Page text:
Date of Conferral





Human Services


Marlene Coach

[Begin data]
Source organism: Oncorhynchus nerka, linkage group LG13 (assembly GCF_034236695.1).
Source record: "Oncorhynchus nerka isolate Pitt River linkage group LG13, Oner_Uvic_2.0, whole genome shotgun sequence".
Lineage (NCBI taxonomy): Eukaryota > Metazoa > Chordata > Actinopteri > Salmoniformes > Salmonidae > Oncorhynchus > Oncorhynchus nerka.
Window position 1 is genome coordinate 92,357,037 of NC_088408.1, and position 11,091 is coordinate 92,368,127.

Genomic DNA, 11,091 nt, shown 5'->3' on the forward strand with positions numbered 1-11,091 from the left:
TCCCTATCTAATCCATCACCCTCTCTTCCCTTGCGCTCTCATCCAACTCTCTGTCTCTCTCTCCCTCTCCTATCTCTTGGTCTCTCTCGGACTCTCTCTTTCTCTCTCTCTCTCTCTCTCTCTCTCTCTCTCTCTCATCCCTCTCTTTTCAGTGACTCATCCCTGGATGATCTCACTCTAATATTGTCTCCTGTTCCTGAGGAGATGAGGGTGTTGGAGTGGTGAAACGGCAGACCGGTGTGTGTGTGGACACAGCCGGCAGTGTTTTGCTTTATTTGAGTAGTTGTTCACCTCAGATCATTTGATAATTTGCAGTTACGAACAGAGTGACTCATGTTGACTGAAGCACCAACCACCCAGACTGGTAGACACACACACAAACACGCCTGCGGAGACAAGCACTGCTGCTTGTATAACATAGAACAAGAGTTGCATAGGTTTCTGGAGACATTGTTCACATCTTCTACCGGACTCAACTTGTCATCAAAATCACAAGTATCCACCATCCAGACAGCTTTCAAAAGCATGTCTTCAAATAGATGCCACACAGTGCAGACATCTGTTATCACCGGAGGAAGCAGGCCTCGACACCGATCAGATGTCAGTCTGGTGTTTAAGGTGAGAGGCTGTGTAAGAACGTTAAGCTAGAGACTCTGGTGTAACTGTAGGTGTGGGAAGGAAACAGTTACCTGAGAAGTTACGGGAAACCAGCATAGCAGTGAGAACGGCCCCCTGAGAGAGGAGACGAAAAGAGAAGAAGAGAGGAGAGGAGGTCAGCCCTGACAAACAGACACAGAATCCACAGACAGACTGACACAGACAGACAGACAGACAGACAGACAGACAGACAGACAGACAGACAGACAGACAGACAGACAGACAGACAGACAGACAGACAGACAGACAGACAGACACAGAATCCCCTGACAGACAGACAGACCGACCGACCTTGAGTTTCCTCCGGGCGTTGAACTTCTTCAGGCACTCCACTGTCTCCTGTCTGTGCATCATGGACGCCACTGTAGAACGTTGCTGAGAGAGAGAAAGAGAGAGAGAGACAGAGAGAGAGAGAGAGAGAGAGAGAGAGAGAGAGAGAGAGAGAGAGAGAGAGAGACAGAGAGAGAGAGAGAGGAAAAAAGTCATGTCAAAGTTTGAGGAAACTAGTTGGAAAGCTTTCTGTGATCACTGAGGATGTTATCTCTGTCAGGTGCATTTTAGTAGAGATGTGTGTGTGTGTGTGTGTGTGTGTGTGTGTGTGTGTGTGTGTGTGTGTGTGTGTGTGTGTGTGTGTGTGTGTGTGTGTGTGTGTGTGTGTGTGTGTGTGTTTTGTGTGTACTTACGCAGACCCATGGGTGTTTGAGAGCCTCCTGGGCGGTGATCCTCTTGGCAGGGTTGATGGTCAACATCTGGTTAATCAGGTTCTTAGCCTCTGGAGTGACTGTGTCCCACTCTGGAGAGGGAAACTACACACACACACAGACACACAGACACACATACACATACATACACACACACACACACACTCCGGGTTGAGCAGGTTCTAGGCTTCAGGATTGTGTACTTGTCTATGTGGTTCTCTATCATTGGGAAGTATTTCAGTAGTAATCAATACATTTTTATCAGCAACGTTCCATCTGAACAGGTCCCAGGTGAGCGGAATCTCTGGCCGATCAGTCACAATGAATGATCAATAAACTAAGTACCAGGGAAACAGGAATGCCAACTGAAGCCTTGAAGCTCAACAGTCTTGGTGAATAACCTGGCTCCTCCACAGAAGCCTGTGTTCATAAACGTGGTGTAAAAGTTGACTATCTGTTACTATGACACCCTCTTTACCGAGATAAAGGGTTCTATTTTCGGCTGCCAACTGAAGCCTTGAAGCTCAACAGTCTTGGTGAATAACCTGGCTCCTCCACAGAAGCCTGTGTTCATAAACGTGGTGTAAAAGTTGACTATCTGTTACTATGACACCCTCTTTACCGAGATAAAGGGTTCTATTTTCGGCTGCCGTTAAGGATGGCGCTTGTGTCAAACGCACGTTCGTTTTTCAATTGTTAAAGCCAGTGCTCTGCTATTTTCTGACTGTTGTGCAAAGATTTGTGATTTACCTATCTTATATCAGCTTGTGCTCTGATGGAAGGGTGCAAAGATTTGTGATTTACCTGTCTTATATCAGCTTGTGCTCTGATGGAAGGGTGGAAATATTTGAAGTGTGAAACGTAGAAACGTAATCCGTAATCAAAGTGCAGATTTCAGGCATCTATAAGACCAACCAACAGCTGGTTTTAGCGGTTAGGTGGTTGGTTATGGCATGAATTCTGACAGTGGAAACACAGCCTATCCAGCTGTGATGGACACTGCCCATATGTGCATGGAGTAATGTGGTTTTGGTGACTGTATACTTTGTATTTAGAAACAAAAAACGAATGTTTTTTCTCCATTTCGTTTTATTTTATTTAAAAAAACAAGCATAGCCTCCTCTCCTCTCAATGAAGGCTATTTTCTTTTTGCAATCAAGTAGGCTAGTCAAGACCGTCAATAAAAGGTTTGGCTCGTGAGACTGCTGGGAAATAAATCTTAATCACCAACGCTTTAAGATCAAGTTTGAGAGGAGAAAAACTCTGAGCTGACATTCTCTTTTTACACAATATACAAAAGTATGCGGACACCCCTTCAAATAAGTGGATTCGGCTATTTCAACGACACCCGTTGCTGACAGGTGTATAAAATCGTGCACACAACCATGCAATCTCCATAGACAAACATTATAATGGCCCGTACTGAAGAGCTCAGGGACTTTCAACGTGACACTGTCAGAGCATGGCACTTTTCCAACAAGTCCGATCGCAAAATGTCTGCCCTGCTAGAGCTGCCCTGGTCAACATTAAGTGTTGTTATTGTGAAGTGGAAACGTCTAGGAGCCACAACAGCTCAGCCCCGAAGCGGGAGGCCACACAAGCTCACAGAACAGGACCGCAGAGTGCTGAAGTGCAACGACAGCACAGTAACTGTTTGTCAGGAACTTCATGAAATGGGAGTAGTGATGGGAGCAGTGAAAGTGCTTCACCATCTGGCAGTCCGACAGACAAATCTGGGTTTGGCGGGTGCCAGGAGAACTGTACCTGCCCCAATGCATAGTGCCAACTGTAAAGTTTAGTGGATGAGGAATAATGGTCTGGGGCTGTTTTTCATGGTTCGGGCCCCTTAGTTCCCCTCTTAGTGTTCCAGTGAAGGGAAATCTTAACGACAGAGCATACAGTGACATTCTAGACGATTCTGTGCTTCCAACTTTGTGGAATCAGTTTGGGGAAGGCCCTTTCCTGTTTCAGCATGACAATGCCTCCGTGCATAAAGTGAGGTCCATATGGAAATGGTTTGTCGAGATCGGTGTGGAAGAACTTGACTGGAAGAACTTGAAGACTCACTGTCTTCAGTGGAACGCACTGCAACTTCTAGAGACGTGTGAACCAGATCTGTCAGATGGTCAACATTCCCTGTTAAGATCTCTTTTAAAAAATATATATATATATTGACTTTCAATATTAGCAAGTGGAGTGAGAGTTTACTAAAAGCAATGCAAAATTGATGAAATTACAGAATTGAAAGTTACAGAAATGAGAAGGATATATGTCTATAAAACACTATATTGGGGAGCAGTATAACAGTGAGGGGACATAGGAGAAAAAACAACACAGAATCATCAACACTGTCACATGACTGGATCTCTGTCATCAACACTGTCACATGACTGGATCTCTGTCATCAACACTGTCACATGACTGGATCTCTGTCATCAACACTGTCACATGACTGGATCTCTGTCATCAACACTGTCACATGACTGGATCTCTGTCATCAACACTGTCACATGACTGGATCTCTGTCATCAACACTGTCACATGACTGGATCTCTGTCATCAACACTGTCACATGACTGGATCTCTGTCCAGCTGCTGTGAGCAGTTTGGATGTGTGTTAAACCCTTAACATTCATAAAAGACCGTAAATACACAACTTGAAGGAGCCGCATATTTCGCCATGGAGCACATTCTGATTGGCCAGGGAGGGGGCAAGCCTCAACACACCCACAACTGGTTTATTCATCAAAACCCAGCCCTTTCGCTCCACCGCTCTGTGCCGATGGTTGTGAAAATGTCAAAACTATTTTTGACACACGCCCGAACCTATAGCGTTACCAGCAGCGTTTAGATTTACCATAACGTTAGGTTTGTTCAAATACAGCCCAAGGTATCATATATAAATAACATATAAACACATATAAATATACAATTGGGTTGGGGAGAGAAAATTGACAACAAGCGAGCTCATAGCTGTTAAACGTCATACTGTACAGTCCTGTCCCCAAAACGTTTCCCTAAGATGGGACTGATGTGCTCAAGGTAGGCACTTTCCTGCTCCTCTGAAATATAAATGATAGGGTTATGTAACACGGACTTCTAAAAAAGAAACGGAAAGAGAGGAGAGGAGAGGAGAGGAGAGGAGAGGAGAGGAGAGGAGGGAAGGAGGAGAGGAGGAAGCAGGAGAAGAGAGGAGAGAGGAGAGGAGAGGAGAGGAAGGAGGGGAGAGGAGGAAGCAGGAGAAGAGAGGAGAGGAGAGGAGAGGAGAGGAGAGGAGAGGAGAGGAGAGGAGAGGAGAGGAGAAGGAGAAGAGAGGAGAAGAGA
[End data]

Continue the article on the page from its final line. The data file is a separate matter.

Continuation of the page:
Interparent violence (IPV) is a global family issue. Witnessing IPV confuses children and adolescents about the parental relationship. Adolescent females often perceived fathers as strong and depend on them for safety, security, and support. It is unclear how witnessing maternal perpetrated IPV (MPIPV) affects adolescent females' socialization and development, the perception they have of their fathers, and the meaning they ascribe to father abuse. The purpose of this phenomenological study was to contribute to the literature, provide an understanding of MPIPV implications for adolescent females' social development, and bring more awareness to the lived experiences of witnessing MPIPV. Social learning, feminist, and attachment theories were useful as the conceptual framework and in understanding the lived experience of adolescent girls who witness their mothers abusing their fathers. Five young adult females chosen through purposeful sampling from the southwest region of Florida responded to semi-structured open-ended questions. Interpretive phenomenology was the analytic framework to sort, code, and analyze the data. Findings revealed these females' experiences of anger and emotional stress, their concurrent juggling of coping and stress, their closeness to both parents, and their forgiveness to them despite inimical events between them. Recommendations were that human services professionals who worked with this population develop education and training programs to support both parents and adolescent females in an effort to reduce the effects of MPIPV. This training could result in a positive social change over time as negative perceptions, thoughts, and behaviors of adolescent girls change and increased awareness about the implications of MPIPV in the home occurs